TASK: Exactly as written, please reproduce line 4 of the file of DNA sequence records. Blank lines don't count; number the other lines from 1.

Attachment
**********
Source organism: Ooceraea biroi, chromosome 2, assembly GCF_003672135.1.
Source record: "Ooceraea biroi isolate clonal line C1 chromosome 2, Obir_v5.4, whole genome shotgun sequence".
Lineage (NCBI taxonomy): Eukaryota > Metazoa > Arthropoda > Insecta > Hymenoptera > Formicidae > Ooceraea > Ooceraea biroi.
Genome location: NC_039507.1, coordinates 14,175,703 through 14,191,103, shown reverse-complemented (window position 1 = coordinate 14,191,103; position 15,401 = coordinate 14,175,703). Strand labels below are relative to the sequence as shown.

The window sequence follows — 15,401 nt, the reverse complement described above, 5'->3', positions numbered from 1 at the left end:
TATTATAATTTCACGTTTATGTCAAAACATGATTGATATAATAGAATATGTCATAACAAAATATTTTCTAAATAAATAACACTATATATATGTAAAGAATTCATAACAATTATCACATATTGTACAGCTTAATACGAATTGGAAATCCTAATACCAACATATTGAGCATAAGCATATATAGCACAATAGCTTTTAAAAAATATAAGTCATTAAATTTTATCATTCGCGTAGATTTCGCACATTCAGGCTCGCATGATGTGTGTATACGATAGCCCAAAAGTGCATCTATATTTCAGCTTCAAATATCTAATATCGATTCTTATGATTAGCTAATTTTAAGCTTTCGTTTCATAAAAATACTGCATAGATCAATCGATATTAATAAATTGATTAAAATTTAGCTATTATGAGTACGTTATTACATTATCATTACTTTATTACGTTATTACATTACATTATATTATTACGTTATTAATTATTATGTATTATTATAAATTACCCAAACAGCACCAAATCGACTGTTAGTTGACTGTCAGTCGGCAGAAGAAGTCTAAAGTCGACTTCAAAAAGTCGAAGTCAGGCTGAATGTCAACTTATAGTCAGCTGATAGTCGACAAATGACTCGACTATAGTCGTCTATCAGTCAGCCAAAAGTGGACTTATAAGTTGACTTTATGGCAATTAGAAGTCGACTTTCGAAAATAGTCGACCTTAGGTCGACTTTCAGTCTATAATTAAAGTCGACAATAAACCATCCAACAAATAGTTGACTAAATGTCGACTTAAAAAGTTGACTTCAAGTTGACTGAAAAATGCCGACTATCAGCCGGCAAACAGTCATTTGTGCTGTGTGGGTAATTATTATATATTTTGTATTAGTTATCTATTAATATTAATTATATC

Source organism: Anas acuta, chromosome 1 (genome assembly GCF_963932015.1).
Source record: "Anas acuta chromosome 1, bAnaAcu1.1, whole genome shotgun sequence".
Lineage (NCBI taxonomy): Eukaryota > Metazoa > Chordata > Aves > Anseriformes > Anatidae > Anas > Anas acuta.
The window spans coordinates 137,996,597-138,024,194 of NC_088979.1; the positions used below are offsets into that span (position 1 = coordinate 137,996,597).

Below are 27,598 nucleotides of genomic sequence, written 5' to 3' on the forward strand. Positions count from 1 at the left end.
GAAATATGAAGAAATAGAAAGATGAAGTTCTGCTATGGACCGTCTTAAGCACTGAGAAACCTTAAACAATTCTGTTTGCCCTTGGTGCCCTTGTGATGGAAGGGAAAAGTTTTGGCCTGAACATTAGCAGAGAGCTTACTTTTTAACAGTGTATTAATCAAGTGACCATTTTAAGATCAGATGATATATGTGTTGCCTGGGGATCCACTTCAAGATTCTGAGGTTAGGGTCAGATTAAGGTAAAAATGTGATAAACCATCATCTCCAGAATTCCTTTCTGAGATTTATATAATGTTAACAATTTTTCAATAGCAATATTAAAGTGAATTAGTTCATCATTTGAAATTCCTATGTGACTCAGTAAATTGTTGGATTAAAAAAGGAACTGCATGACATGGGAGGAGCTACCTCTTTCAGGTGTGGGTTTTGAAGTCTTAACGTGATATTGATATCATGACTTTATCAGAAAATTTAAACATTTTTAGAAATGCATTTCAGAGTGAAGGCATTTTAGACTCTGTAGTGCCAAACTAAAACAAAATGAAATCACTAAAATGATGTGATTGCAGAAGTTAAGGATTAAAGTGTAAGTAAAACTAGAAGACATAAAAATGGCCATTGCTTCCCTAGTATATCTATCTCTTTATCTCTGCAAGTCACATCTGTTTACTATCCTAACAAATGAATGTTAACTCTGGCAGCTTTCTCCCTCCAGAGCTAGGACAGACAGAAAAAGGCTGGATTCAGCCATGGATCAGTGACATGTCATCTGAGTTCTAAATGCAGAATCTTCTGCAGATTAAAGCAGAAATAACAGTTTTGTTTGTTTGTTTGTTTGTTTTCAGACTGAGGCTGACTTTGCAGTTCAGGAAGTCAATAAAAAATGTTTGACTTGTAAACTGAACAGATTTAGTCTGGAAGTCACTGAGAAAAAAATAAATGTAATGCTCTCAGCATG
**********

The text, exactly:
Genome location: NC_039507.1, coordinates 14,175,703 through 14,191,103, shown reverse-complemented (window position 1 = coordinate 14,191,103; position 15,401 = coordinate 14,175,703). Strand labels below are relative to the sequence as shown.